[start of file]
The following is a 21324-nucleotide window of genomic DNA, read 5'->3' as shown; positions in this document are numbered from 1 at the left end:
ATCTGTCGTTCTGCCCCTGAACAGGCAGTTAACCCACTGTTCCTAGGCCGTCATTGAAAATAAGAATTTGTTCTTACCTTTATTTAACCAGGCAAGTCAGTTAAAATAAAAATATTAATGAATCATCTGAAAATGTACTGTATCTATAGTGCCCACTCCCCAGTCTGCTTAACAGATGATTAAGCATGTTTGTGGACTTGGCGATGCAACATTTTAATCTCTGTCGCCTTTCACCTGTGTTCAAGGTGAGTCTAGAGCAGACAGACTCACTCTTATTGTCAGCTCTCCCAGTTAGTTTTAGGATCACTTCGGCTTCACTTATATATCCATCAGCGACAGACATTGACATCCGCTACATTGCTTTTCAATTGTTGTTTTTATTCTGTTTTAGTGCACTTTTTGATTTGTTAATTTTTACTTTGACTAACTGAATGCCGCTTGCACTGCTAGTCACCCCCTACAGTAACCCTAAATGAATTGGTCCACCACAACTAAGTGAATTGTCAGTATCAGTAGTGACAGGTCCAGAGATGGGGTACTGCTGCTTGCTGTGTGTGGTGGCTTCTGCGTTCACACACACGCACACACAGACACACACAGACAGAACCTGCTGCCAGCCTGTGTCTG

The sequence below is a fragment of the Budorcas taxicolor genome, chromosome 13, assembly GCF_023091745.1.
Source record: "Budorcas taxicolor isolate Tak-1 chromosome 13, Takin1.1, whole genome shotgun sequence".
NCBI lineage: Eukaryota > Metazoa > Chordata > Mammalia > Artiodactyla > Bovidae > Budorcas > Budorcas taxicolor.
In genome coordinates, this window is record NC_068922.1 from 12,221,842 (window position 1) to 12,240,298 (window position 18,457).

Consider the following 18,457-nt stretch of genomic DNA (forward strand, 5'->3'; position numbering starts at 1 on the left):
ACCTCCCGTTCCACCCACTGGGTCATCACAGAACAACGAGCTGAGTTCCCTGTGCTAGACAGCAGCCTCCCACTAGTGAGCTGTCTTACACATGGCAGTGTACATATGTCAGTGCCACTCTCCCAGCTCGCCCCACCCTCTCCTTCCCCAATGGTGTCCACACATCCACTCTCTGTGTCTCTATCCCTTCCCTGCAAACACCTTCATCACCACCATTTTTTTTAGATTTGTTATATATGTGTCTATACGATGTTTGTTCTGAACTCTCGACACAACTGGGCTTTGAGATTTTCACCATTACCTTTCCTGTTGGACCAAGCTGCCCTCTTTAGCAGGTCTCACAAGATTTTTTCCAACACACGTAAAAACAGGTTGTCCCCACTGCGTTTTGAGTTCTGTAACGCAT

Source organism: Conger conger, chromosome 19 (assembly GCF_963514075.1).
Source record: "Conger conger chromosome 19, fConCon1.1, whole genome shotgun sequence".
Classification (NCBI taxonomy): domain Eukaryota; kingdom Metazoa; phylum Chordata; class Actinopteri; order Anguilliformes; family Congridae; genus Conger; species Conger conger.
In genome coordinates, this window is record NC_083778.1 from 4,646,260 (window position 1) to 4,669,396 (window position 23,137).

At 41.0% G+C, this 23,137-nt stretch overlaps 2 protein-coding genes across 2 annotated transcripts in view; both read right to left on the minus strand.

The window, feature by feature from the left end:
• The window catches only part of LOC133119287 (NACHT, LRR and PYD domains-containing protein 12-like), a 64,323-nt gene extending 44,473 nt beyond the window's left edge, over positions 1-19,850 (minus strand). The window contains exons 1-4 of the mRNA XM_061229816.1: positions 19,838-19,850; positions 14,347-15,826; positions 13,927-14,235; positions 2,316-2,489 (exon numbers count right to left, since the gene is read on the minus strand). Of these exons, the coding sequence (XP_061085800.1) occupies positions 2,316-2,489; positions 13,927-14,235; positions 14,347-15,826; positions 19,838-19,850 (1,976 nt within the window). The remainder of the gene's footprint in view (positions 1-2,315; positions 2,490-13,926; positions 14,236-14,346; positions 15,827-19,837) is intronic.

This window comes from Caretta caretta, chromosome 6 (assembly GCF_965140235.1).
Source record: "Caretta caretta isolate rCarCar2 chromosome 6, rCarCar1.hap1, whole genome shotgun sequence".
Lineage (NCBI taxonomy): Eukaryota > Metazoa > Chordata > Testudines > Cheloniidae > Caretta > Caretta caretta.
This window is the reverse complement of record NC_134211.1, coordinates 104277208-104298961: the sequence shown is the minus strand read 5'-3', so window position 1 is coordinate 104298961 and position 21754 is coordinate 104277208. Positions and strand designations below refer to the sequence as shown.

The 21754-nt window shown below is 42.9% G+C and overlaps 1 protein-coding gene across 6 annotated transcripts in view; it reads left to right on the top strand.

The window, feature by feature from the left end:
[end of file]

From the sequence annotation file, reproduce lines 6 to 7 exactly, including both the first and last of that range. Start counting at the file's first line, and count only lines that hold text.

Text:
In genome coordinates, this window is record NC_068922.1 from 12,221,842 (window position 1) to 12,240,298 (window position 18,457).

Consider the following 18,457-nt stretch of genomic DNA (forward strand, 5'->3'; position numbering starts at 1 on the left):